Northern Coastal Highway project to take 48 months


Awang Tengah (second left) takes a closer look at an artist’s impression of a twin bridge, which will be built under the project. From right are Dr Abdul Rahman, Henry, Ismawi, and Limbang Resident Ahmad Deni. — Photo by Chimon Upon

KUCHING: Construction of the Northern Coastal Highway project linking Limbang to Lawas, which will begin next year, is expected to take 48 months to be completed.

Deputy Chief Minister Datuk Amar Awang Tengah Ali Hasan said when completed, the new highway is poised to spur more trade and investment within the Brunei-Indonesia-Malaysia-Philippines East Asean Growth Area (BIMP-Eaga).

He pointed out road connectivity is crucial for the transportation and logistics sector in the region, which is strategically located near Brunei, Sabah, and Indonesia.

“With this highway, it will allow us to foster greater trade and investment of BIMP-Eaga, which will bring tremendous economic prosperity to the region.

“We have to bear in mind that the relocation of Indonesia’s capital city from Jakarta to Kalimantan will have a major impact, especially on cross-border trade involving Sarawak. The highway can also spur connectivity to new developments from the oil and gas industry such as the onshore blocks in Limbang, which are still under study and the proposed oil refinery in Lawas,” Awang Tengah said in his speech when closing the Northern Coastal Highway Value Assessment Lab recently.

The Second Minister of Urban Development and Natural Resources said the Regional Corridor Development Authority (Recoda) is the implementing agency for the Northern Coastal Highway project.

The new highway spanning across 86km will have JKR R5 dual carriageway highway standard roads.

He added the project will help to spur the agriculture and tourism industries in the region once completed and integrated with the Sarawak Link Road to enhance road and air connectivity.

“The Northern Coastal Highway Project fits very well into the overall development of the northern region of Sarawak, which is currently being undertaken by Northern Region Development Agency (NRDA), an agency under Recoda,” said Awang Tengah, who is also NRDA chairman.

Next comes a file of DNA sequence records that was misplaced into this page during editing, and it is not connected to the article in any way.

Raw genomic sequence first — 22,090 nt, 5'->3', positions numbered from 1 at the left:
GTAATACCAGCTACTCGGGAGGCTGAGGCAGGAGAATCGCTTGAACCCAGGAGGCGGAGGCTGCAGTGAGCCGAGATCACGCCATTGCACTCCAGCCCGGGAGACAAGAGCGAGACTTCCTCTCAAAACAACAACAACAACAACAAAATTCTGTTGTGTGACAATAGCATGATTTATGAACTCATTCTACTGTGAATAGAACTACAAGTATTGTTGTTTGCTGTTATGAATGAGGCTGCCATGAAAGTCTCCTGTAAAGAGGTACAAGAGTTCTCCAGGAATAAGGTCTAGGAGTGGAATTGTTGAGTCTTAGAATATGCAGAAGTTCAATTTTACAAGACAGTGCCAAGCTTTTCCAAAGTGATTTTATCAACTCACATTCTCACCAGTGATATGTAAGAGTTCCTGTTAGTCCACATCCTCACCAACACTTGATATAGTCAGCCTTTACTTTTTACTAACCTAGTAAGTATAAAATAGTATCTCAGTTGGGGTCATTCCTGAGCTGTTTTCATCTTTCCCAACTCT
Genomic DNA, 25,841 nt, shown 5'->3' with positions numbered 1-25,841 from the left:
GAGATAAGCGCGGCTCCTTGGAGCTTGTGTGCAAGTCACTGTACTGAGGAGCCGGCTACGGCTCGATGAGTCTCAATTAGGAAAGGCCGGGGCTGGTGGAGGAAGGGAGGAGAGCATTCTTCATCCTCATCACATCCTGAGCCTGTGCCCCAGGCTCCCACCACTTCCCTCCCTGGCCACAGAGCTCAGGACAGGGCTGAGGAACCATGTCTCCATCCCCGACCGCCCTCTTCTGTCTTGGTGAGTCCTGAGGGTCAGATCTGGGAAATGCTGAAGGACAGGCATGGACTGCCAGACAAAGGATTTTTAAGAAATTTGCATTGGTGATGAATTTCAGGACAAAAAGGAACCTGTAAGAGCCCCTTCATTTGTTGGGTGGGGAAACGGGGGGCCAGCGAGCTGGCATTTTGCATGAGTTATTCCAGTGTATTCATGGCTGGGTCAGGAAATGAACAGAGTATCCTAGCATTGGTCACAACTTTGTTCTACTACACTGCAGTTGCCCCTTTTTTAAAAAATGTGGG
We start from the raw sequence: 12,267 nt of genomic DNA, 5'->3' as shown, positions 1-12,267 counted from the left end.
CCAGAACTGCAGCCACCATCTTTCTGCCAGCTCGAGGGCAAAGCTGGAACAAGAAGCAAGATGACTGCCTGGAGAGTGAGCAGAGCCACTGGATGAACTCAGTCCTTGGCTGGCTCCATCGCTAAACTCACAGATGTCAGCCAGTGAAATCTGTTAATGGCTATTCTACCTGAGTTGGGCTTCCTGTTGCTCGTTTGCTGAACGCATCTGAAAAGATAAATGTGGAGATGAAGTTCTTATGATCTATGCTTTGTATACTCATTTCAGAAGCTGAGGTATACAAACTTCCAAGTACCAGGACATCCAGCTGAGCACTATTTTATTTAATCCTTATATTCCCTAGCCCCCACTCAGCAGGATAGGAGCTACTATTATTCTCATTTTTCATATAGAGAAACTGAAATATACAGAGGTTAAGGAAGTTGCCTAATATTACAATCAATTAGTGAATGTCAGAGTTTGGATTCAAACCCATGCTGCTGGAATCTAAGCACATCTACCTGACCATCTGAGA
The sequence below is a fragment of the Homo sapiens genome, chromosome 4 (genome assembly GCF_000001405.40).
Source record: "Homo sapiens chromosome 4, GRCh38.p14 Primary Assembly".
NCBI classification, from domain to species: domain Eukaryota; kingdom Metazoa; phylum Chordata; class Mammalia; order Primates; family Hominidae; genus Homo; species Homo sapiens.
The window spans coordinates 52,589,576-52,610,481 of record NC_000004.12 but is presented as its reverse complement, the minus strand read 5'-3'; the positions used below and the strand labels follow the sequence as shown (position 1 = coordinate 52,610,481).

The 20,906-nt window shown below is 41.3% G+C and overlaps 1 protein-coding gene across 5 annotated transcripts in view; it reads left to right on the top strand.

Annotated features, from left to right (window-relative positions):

He revealed NRDA is undertaking 165 projects totalling RM1.5 billion from the state government to strengthen infrastructure in the region.

Citing one example, he said the new Lawas Airport will serve to provide air connectivity to the Southeast Asia region.

“Both the road and air connectivity will help spur the agriculture and tourism industries in the region. Agriculture produce from the hinterland in the region will be able to be transported out to the urban centre before it is transported via air connectivity to other places,” said Awang Tengah, who is also International Trade and Industry, Industrial Terminal and Entrepreneur Development Minister.

When speaking to reporters later, he explained the final cost of the highway project is still being assessed.

He also confirmed the project is part of the coastal road network being built by the state government.

“It was actually part of the Pan Borneo Highway, which was abandoned by the previous Pakatan Harapan (PH) federal government.

“We are proceeding to implement this project to be part of the coastal road that we are implementing throughout the state,” he said.

Meanwhile, Recoda CEO Datu Ismawi Ismuni said the Northern Coastal Highway project is meant for the betterment of the people, particularly in the northern region of Sarawak.

He explained the Value Assessment Lab was held to find the best approach for the highway project implementation, which took into account the socioeconomic impact of the project on the people.

Among those present were Deputy Rural Development Minister Datuk Henry Sum Agong; Deputy Transport Minister Hasbi Habibollah; Assistant Minister of Modernisation of Agriculture, Native Land and Regional Development Datuk Dr Abdul Rahman Ismail; and Batu Danau assemblyman Paulus Palu Gumbang.